Downtown Sale

A Parcel on the Corner of Ringling Boulevard and U.S. 301 Sold, and Guess What? It Won't Be Demolished.

The Education Foundation of Sarasota County bought 100 S. Washington Blvd. and plans to renovate, not raze.

By Kim Doleatto January 5, 2024

The three-quarter-acre parcel at 100 S. Washington Blvd. sold for $6 million.

A two-story building in downtown Sarasota zoned for commercial and residential mixed-use, allowing up to 10 stories, has just sold. The kicker: unlike other recent commercial sales, the new buyer has no plans to demolish the building.

Located just east of the downtown Sarasota core, the building, which sits on a three-quarter-acre site on the corner of Ringling and South Washington boulevards, across from the Office Bar, was leased by local real estate company Michael Saunders & Company for 27 years until last May.

This is one of a few noteworthy commercial sales that have recently taken place just blocks away, including the new Payne Park Townhomes and the Artist Court Residences, which will both see single-level buildings, including a two-level, architecturally significant building designed by Victor Lundy, razed. Another $32 million sale of roughly three acres on nearby Ringling Boulevard may soon see the demolition of a historically designated home to make room for future mixed-use projects. 

The property will not be demolished, according to selling agent Lee DeLieto.

The Education Foundation of Sarasota County closed on the sale of the building on Dec. 23 for $6 million and plans to renovate, not raze. Built in 1950, the roughly 9,800-square-foot building is zoned downtown core, and allows for mixed uses, with a density of 50 residential units per acre—or 200 units, if 15 percent affordable housing is included. Applied here, that would amount to an allowable 37 residential units and 148 with the incentive.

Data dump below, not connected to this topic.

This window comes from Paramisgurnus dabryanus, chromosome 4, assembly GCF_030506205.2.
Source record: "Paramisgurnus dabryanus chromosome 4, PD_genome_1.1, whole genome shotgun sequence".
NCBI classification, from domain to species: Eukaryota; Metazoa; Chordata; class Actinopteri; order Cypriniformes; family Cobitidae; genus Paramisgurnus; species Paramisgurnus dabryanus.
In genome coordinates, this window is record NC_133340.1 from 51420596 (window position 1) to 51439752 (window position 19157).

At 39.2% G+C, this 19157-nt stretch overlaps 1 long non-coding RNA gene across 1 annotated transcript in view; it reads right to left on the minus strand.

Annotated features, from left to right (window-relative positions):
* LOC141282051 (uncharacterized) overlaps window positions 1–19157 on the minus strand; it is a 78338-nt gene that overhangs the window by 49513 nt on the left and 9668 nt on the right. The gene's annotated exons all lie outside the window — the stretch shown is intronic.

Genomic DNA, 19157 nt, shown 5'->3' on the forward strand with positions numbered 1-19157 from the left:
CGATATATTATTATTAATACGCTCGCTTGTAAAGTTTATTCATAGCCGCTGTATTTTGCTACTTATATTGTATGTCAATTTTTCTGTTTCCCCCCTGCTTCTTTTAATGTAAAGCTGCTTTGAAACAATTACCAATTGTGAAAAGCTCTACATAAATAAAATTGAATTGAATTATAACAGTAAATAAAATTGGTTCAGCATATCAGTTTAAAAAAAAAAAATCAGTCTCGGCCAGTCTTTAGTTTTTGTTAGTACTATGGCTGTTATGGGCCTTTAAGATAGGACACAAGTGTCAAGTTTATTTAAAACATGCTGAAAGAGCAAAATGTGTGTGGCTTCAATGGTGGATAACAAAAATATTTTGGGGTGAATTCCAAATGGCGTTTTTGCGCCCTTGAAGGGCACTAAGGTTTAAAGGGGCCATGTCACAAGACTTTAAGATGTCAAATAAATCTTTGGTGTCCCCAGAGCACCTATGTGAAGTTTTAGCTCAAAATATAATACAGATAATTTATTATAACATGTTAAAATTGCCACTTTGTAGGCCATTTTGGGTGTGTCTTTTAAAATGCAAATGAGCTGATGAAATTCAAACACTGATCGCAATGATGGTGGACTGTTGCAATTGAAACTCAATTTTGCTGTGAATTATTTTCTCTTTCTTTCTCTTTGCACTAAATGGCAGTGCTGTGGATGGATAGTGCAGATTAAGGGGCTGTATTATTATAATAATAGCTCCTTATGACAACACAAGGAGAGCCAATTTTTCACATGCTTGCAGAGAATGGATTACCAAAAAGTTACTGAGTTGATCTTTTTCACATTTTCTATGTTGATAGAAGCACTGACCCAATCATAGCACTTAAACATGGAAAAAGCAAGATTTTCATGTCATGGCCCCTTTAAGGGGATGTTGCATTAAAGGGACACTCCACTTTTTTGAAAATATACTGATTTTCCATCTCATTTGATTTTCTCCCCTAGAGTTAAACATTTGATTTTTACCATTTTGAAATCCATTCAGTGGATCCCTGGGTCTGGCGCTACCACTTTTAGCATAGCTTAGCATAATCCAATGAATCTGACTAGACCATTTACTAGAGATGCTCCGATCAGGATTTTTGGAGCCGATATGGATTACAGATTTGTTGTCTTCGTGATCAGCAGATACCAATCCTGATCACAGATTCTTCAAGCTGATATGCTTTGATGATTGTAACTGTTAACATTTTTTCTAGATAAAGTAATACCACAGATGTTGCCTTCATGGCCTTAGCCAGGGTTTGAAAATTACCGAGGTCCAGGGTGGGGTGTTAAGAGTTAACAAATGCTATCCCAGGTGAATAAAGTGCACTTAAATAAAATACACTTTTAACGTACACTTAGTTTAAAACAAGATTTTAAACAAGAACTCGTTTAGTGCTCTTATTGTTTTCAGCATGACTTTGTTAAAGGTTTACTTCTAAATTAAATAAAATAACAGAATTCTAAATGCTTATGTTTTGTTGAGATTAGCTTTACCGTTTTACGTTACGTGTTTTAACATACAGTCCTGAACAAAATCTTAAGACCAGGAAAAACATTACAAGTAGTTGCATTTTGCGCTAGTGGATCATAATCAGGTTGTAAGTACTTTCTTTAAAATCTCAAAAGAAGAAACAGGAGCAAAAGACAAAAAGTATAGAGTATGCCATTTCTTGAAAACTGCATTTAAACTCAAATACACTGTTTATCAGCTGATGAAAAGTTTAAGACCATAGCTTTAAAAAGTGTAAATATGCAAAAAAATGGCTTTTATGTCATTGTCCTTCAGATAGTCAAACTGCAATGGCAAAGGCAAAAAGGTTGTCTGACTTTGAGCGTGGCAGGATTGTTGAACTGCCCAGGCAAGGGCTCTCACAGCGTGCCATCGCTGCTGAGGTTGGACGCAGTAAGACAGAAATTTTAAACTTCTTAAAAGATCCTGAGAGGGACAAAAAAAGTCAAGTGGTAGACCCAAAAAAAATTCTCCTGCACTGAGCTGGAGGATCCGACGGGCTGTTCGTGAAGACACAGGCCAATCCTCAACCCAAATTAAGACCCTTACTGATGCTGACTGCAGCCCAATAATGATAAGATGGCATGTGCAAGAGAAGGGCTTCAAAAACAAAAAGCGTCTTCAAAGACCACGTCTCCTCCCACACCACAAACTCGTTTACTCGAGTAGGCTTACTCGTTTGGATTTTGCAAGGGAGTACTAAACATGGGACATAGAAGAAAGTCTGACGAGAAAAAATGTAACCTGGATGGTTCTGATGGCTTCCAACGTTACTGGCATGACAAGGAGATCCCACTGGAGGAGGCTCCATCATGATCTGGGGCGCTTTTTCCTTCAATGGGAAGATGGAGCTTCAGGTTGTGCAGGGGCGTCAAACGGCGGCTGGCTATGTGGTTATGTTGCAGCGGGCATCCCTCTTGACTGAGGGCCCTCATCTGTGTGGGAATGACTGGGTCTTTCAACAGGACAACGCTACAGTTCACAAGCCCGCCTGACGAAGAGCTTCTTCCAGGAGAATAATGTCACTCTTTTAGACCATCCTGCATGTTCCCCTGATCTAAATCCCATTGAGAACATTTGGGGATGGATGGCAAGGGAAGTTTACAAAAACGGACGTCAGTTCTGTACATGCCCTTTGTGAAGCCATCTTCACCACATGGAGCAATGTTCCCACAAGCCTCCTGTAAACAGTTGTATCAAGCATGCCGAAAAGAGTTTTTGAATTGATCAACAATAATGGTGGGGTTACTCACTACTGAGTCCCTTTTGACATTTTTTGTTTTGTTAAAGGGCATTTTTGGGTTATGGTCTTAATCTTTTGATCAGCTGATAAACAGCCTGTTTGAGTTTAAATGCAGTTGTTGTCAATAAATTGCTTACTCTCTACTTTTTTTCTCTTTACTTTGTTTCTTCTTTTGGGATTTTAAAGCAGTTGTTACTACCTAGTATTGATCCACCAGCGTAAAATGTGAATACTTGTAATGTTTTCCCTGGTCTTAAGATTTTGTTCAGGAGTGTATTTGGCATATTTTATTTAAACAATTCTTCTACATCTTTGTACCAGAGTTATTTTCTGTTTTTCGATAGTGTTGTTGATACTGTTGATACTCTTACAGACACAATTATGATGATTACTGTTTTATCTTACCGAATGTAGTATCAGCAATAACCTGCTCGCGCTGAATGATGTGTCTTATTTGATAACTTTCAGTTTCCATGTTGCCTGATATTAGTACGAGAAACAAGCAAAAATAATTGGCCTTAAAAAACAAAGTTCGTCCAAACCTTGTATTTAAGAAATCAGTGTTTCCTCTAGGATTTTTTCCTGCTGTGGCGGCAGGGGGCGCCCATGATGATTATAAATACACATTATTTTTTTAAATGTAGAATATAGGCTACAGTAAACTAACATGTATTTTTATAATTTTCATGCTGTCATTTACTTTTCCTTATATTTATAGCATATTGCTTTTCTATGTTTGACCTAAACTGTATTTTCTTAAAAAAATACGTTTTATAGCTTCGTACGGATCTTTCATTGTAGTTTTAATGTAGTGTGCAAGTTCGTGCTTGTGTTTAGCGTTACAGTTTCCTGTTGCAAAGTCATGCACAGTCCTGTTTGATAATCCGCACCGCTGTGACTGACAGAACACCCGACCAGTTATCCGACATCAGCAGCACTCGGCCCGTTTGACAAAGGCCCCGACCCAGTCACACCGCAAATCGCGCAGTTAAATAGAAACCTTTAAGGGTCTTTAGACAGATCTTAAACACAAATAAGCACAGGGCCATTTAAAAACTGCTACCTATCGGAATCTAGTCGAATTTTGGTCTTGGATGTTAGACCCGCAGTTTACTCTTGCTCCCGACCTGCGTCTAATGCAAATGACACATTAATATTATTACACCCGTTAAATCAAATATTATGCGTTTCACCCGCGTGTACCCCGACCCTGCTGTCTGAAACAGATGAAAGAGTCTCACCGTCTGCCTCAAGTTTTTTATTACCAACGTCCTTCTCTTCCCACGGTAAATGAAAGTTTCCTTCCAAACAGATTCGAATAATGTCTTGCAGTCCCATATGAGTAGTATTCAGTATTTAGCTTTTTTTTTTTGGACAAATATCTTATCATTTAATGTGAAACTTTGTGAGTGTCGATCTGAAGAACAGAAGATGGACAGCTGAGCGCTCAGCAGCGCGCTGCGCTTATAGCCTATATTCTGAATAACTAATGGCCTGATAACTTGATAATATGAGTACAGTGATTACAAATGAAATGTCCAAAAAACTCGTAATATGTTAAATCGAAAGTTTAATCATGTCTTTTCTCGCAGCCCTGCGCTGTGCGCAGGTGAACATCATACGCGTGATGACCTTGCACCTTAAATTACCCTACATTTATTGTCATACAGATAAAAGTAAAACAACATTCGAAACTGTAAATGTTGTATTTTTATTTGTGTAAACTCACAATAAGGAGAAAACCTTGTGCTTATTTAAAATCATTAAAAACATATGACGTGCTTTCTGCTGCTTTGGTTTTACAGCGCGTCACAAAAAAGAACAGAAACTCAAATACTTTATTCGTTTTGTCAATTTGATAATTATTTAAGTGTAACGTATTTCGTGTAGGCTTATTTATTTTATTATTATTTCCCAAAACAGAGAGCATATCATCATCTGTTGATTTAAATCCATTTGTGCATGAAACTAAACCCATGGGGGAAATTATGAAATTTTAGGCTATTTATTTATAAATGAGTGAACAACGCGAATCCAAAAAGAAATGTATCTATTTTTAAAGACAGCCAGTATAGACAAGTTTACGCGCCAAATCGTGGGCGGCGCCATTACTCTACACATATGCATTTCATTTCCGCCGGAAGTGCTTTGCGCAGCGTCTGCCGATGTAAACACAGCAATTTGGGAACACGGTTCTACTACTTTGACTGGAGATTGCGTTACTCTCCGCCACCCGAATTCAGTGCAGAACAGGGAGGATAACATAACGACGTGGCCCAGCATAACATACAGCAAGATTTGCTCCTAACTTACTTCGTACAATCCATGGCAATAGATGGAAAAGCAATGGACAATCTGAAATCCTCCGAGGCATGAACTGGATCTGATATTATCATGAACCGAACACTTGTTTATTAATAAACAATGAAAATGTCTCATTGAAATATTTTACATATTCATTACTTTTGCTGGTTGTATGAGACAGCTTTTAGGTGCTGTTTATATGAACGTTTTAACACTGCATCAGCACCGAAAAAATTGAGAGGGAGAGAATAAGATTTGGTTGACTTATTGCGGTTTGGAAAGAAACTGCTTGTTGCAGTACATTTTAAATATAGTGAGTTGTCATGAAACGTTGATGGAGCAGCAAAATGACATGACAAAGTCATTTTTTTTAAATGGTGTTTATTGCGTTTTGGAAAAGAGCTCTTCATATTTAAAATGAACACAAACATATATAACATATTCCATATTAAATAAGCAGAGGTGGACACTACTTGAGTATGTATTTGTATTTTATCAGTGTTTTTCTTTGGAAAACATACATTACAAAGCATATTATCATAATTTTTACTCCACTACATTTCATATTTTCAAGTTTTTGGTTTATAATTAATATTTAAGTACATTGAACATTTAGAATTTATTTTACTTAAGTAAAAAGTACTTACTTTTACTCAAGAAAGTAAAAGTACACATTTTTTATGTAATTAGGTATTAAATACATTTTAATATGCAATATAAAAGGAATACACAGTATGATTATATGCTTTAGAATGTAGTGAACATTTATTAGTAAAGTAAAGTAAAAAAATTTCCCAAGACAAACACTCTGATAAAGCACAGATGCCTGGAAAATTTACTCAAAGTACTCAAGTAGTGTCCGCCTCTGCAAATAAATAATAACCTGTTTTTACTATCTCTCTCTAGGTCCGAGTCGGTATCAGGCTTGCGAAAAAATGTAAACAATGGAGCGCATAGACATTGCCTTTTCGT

The Education Foundation, headquartered at 1960 Landings Blvd. in Sarasota, declined to be interviewed for this story. However, Jennifer Vigne, the foundation's president and CEO, said in a statement that “the building at 100 S. Washington will help the Education Foundation of Sarasota County realize its strategic goals set in motion several years ago. We know that education is the key to a thriving community. Purchasing the property is an early step in what will be a coordinated, multistage philanthropic effort to provide comprehensive, individualized support to each and every student and to champion the amazing teachers who do so much for our community.”

The nonprofit is governed by a board of citizen advocates and funded by philanthropists and corporate and foundation partners. It serves nearly 44,000 students and more than 5,000 instructional staff and support personnel in 59 public schools in the Sarasota County school district.

Stan Rutstein of Re/Max Alliance Group represented the foundation in the purchase transaction. The seller is the Hyatt and Cici Brown Revocable Trust of Daytona Beach. Hyatt Brown sat in the Florida House of Representatives for the 31st district, as a Democrat, from 1972 to 1980. From 1978 to 1980, he was Speaker of the Florida House of Representatives. He sits on the Forbes Real-Time Billionaires List with a net worth of $2.8 billion.

Lee DeLieto of Michael Saunders & Company, head of the team that represented the Browns in the sale, said the property was primed for redevelopment. “When we began marketing the site, we were pleasantly surprised to be ultimately working with a buyer with plans to retain and renovate the existing building,” he said in a statement.

After occupying part of the building in 1996, Michael Saunders & Company expanded its operations to the entire building beginning in 2003. Last May, the firm’s executive, commercial and development services teams relocated to the company’s new headquarters in the Wells Fargo Advisors Building at 1605 Main St., in downtown Sarasota. Other Michael Saunders staff who previously worked in downtown Sarasota at 1801 Main St. and 40 N. Osprey St., which also sold recently, moved to the new site, too, consolidating the employees under one roof. 

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